The two Bitcoin addresses above are believed to be Bitfinex’s cold storage. They now have at least 125,424 XBT under their control. Pre-hack they had a total of 245,180 XBT. They lost 119,756 XBT; that amounts to a 48.84% loss.
The claimed haircut was 36.067% on all assets, which would mean that they had 332,038 XBT (119,756 XBT / 0.36067) total assets, worth $200.92 million at $604 XBT/USD. Total assets are all XBT, USD, LTC, ETH, and ETC customer deposits.
Let’s subtract the current cold storage holdings and the lost Bitcoin from 332,655 XBT.
332,038 XBT - 119,756 XBT (the hack) - 125,424 XBT (cold storage) = 86,857 XBT or $52.46 million @ $604 XBT/USD
At the time of the hack, $38 million was loaned out with $4 million of unused loans. Subtract $42 million from $52.46 million: $10.46 million. They have more in ETH alone. Bitfinex wants the community to believe that they essentially had zero customer USD, LTC, and ETC. That is obviously pure fiction.
So how did they calculate it? Firstly, Bitfinex did not finesse themselves. Company funds used for lending in the USD, XBT, LTC, ETH, and ETC markets were not taxed. Secondly, some USD-holding US customers were not taxed: those using Synapse Pay were allowed to withdraw 100%.
Bitfinex is afraid of US-pound-me-in-the-ass prison, or a company-ending-fine from one of the many alphabet letter agencies in the US. The most likely scenario that a large amount of US customer funds were not taxed so that the fiction of segregated accounts could be preserved.
If Bitfinex believes that my math and accounting are incorrect, I challenge them to post financial statements and a detailed walk through of how the 36% tax rate was calculated.
Repeat after me, Bitcoin insurance does not exist. When we started BitMEX, we attempted to obtain it. Nobody offers terms that any exchange could reasonably agree to.
BitGo was very proud to announce they were insuring deposits. But that insurance apparently lapsed in January 2016, without any notice to Bitfinex users. When it was active, it apparently didn’t even apply to Bitfinex users themselves (despite “segregated” wallets), just the exchange! It was a “Watershed” moment for Bitcoin, but like Bitfinex deposits, it just didn’t last.
This didn’t just happen to Bitfinex users. Bitpay thought they had insurance. But they found that any Bitcoin insurance policy is worth less than toilet paper. I hope you can find some soft printer paper so you can wipe your sore ass with it.
If any custodian of Bitcoin claims to have insurance, demand to see the actual signed policy. If the company won’t produce the policy and directly state it applies to you, you know it’s worthless.
Zero. Let me repeat, zip.
Bitfinex collateralised the 120,000 Bitcoin loss in the form of a BFX token. In lieu of their USD, XBT, LTC, ETH, or ETC that was taxed, users received BFX tokens. The token will be tradable in the future to all, except to US citizens, because the US has laws preventing this kind of insanity.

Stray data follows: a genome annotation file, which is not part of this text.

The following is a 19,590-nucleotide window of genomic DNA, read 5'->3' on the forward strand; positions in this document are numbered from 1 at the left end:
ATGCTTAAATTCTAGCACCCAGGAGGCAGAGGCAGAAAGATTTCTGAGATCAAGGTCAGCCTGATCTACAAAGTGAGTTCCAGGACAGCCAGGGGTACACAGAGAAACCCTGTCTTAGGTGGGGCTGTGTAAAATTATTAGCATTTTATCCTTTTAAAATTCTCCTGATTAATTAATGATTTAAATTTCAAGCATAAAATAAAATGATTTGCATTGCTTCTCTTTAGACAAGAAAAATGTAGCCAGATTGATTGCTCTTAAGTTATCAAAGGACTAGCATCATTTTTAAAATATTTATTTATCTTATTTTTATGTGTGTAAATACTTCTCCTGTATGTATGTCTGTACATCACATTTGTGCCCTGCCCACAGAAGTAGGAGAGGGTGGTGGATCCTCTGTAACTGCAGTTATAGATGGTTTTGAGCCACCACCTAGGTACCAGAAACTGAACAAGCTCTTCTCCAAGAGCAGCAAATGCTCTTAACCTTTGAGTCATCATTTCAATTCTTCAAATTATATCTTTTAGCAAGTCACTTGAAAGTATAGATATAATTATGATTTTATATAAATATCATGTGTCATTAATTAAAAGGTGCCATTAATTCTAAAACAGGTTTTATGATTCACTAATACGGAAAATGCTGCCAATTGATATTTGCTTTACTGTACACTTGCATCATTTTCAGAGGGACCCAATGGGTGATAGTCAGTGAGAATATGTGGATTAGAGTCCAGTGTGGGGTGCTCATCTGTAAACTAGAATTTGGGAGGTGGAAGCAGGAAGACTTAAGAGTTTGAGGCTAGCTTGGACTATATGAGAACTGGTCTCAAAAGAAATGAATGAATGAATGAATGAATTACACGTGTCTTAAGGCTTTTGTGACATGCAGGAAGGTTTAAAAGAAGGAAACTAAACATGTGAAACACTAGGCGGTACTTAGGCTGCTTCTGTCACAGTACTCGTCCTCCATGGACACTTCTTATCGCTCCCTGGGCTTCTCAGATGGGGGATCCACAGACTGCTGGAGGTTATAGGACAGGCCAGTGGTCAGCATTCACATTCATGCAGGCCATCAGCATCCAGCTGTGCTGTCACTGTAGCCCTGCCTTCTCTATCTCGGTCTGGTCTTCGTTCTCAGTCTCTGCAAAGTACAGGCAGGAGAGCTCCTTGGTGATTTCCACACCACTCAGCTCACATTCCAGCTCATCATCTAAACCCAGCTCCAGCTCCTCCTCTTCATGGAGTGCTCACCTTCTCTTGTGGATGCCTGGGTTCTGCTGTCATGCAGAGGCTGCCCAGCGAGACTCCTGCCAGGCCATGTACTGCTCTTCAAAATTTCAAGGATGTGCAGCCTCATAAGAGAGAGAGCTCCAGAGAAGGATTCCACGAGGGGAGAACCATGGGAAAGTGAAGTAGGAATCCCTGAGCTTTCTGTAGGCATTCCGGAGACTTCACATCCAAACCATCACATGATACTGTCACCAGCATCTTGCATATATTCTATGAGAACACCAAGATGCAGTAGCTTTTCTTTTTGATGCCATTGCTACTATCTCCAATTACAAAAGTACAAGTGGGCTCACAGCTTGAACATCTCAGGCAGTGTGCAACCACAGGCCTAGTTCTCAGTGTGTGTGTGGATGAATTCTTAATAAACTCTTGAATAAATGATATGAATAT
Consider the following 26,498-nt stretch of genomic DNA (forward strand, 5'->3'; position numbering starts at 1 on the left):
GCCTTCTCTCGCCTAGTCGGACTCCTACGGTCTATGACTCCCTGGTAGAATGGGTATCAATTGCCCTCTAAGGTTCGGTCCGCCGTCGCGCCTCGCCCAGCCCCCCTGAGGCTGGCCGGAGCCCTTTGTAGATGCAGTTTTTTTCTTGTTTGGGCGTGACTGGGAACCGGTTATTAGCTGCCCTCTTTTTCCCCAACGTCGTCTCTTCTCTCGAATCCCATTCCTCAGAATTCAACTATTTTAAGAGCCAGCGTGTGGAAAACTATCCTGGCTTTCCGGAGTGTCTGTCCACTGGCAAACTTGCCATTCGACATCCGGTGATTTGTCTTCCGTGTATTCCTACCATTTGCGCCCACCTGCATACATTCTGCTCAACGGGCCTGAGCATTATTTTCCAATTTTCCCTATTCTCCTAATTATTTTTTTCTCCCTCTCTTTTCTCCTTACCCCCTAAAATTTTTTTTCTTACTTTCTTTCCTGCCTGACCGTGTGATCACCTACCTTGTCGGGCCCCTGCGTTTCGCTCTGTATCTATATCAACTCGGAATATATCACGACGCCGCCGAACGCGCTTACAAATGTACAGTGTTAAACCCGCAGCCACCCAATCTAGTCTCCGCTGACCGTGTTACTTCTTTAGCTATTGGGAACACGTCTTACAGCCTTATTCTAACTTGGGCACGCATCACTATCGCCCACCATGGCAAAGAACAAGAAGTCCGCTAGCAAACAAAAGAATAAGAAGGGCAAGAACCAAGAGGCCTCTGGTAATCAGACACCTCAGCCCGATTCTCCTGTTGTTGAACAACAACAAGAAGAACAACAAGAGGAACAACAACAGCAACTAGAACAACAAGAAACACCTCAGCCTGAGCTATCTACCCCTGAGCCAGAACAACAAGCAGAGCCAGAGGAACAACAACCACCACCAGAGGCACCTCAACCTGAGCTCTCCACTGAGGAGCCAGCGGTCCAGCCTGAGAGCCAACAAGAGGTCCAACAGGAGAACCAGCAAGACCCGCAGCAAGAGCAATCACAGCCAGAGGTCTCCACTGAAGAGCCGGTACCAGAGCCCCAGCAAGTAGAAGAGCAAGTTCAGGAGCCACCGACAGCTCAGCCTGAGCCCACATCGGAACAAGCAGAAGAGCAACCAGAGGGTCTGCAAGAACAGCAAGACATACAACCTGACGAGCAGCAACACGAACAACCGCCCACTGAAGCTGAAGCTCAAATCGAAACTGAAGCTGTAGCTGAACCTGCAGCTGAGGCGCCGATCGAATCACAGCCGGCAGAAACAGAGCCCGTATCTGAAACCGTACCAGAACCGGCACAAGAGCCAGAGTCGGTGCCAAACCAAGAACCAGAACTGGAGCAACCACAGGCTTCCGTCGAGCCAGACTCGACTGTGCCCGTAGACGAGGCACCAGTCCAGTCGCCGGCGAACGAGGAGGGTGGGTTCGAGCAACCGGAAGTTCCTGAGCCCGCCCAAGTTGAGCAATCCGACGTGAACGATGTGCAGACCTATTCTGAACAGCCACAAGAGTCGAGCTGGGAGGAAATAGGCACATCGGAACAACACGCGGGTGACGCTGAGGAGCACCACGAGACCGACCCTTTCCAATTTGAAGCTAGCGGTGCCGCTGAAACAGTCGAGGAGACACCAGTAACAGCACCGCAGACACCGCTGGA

BFX tokens have a par value of $1. At some point in the future, Bitfinex will pay back token holders par using exchange revenue.
If Bitfinex will not contribute meaningfully to lower the tax rate, why should anyone believe the BFX token will ever have any value?
Bitfinex also floated the idea that BFX tokens might convert into Bitfinex equity. That assumes Bitfinex will exist in a few years. If they can’t even tell us how they were hacked, do you have confidence they won’t be hacked again?
Make no mistake: this is the easiest option for Bitfinex, not for you. If they are very, very lucky, they may just get away scot-free for the egregious act of losing someone else’s $70M. Let me repeat this: if they have their way, they will take zero personal responsibility or loss. They’ll just turn the money-printing exchange back on; that is, if users keep trading.
Given what you know and don’t know, will you trade on Bitfinex once more?
Would you trade on Mt. Gox again if it reopened?
We won’t. Immediately after Bitfinex halted trading, Bitfinex was removed from the BitMEX Index. We have no plans to re-add them to the index even if they restart trading.
This means the index needs to be adjusted. In conjunction with Kaiko, we are polling BitMEX traders about Bitfinex’s replacement. As of writing, the current index constituents are 50% Bitstamp and 50% OKCoin USD. Feel free to reach out to let us know your preference and opinion.
Update (Mar 31, 2017): Bitfinex appears to have stabilized. By popular customer demand, we have re-added Bitfinex, along with GDAX, to the index backing Bitcoin products.
Update (Apr 17, 2017): Bitfinex has now halted all USD withdrawals due to banking issues and is trading with significant premium over other markets. We have removed Bitfinex from the index.